Obama this week plans to issue an order prohibiting federal contractors from retaliating against workers who discuss their pay. He will also direct the Labor Department to issue new rules requiring federal contractors to provide compensation data that includes a breakdown by race and gender.
The steps, which Obama will take Tuesday at a White House event, take aim at pay disparities between men and women. The Senate this week is scheduled to take up gender pay equity legislation that would affect all employers, but the White House-backed bill doesn't have enough Republican support to overcome procedural obstacles and will likely fail.
The moves showcase Obama's efforts to seek action without congressional approval and demonstrate that even without legislation, the president can drive economic policy. At the same time, they show the limits of his ambition when he doesn't have the support of Congress for his initiatives.
Republicans say Obama is pushing his executive powers too far and should do more to work with Congress. His new executive orders are sure to lead to criticism that he is placing an undue burden on companies and increasing their costs.
Federal contracting covers about one-quarter of the U.S. workforce and includes companies ranging from Boeing to small parts suppliers and service providers. As a result, presidential directives can have a wide and direct impact. Such actions also can be largely symbolic, designed to spur action in the broader economy. They also can be undone by future presidents or by congressional action.
Tuesday's executive order and presidential memorandum on pay equity measures come two months after Obama ordered federal contractors to increase their minimum wage from $7.25 to $10.10 an hour - the same increase Obama and Democrats are struggling to get Congress to approve nationwide.
Obama in 2012 issued an order that prohibited government contractors or subcontractors from, among other things, charging employees recruitment fees, a practice that some companies have been accused of employing in their overseas operations.
In his first month in office, he required that certain large federal contractors hire service workers who had been employed by the previous contractor on the job. He also has prohibited federal contractors from using federal funds to influence workers' decisions on whether to join a union.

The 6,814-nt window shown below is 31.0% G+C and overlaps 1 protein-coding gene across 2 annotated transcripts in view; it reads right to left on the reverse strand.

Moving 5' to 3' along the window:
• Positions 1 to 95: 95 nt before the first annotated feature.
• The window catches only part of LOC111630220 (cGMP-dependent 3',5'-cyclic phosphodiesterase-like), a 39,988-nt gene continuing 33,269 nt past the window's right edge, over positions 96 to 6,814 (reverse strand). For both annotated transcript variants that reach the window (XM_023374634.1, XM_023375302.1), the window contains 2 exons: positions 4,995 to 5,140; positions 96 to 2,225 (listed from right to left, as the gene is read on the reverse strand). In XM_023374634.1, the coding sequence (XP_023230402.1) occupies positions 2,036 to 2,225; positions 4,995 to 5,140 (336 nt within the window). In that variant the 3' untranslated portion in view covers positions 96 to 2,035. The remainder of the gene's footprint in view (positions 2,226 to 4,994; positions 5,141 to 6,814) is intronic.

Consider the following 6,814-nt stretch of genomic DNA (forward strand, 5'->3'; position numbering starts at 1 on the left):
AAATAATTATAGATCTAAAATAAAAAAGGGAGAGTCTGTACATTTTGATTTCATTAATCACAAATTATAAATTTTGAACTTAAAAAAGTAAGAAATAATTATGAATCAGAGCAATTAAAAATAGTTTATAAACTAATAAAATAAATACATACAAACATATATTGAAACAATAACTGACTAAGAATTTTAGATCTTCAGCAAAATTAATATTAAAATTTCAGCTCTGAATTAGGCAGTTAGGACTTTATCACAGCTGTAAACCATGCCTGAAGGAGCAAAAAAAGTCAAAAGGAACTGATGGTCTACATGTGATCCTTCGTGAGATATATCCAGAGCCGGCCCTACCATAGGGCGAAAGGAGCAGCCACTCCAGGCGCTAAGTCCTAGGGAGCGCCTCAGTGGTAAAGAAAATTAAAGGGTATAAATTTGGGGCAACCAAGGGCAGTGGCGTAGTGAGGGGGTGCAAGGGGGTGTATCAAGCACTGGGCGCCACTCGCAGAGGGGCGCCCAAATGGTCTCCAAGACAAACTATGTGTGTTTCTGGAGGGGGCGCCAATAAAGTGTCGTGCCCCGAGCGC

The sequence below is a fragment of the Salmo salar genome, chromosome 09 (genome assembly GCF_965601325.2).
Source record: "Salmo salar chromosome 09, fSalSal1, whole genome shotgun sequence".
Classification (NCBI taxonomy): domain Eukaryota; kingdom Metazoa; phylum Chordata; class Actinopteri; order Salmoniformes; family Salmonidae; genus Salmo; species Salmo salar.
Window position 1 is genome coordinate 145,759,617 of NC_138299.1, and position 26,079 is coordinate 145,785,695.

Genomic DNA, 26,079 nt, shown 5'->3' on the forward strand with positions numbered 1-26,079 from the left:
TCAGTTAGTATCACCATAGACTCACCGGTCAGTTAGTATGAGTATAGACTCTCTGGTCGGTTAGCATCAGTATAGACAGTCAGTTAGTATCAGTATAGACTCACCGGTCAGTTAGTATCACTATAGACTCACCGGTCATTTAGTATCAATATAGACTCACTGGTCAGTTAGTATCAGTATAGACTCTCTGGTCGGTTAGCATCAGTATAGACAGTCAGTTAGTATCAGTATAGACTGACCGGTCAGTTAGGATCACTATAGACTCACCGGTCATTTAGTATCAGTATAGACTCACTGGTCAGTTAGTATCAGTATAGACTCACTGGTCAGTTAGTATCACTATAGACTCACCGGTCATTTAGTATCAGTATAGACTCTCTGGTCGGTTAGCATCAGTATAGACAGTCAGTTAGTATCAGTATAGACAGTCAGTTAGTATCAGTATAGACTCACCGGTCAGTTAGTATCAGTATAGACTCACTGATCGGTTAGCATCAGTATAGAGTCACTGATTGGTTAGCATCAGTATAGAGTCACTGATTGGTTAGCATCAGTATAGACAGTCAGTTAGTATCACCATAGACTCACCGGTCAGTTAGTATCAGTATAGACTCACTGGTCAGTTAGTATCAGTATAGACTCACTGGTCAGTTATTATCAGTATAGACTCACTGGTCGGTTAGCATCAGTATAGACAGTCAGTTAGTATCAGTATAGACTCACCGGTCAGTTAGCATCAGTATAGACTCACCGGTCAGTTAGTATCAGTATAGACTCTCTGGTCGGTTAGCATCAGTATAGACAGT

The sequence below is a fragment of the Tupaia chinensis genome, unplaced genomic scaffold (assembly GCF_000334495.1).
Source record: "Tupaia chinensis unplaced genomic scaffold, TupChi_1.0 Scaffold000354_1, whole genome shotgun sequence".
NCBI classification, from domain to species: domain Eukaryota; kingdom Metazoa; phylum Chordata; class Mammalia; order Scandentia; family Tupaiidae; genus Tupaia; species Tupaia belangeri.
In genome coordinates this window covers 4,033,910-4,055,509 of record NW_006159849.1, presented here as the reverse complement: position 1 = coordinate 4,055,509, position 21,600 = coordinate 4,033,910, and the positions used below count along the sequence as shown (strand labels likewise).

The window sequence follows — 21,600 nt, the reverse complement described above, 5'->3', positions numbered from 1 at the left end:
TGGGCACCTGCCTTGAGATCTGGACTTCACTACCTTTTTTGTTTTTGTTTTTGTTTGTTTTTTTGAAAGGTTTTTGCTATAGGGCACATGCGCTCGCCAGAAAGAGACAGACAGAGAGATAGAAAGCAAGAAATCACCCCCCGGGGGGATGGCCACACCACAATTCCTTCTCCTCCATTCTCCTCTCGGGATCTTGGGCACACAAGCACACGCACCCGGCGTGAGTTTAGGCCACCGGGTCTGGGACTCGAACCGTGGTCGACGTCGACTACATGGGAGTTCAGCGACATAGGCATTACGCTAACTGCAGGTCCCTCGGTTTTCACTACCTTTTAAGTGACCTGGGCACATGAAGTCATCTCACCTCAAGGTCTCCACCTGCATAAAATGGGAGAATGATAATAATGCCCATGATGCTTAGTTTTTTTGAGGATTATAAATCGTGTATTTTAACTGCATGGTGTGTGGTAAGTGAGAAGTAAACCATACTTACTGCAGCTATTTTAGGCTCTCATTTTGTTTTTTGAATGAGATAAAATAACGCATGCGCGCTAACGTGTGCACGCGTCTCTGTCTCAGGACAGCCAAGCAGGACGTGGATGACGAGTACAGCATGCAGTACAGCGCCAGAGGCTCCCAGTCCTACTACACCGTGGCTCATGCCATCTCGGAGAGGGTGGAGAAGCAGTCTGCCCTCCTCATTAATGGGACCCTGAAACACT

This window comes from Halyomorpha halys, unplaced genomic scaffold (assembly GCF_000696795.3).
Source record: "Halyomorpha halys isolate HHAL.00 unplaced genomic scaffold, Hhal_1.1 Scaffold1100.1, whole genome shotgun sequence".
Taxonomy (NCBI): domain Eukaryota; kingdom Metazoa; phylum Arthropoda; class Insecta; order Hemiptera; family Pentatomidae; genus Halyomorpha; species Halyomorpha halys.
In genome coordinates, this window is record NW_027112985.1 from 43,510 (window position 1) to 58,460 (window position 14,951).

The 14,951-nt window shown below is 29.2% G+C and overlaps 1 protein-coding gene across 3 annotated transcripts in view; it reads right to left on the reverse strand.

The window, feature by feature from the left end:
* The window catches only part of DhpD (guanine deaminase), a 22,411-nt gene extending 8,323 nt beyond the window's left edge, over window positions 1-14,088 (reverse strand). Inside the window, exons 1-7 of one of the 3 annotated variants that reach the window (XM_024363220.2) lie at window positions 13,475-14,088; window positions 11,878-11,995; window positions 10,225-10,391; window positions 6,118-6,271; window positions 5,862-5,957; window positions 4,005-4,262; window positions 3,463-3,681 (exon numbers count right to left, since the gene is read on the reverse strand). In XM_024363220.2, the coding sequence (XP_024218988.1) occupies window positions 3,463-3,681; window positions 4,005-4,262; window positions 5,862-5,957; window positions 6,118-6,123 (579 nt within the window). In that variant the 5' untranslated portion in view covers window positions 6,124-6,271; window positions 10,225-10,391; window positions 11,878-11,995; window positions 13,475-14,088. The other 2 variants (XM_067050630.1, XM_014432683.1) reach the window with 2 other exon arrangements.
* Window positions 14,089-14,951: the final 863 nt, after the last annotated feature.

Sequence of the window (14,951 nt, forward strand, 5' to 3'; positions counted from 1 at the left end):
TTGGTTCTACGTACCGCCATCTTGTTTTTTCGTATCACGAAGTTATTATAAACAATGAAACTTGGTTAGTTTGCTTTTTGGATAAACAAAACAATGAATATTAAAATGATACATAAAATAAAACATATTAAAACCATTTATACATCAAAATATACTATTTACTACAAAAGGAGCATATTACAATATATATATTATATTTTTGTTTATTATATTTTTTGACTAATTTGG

Jeffrey Hirsch, a former lawyer with the National Labor Relations Board, said presidential executive orders that affect federal contracting workforces can demonstrate that those practices are less onerous than initially imagined.
"It's an important step in implementing things in a broader scale," said Hirsch, now a professor at the University of North Carolina School of Law.
In a separate action Monday, Obama intends to announce 24 schools that will share more than $100 million in grants to redesign themselves to better prepare high school students for college or for careers. The awards are part of an order Obama signed last year. Money for the program comes from fees that companies pay for visas to hire foreign workers for specialized jobs.
Obama's go-it-alone strategy is hardly new. And his rate of signing executive orders is similar to that of President George W. Bush and lower than that of President Bill Clinton. President Franklin Delano Roosevelt was the most active signer of executive orders, issuing them at the rate of nearly one a day. But Obama has the lowest rate of executive orders since President Grover Cleveland, according to an analysis by the Brookings Institution.
Tuesday's executive actions are designed to let workers discuss and compare their wages openly if they wish to do so and to provide the government with better data about how federal contractors compensate their workers.
"This really is about giving people access to more information both to help them make decisions at the policy level but also for individuals," said Heather Boushey, executive director and chief economist at the Washington Center for Equitable Growth. She has been working with the administration to get compensation information about the nation's workforce.
"This is definitely an encouraging first step," she said.
Federal contractors, however, worry that additional compensation data could be used to fuel wage-related lawsuits, said James Plunkett, director of labor policy at the U.S. Chamber of Commerce.
What's more, he said, such orders create a two-tiered system where rules apply to federal contractors but not to other employers. Those contractors, knowing that their business relies on the government, are less likely to put up a fight, he said.
"Federal contractors ultimately know that they have to play nicely to a certain extent with the federal government," he said.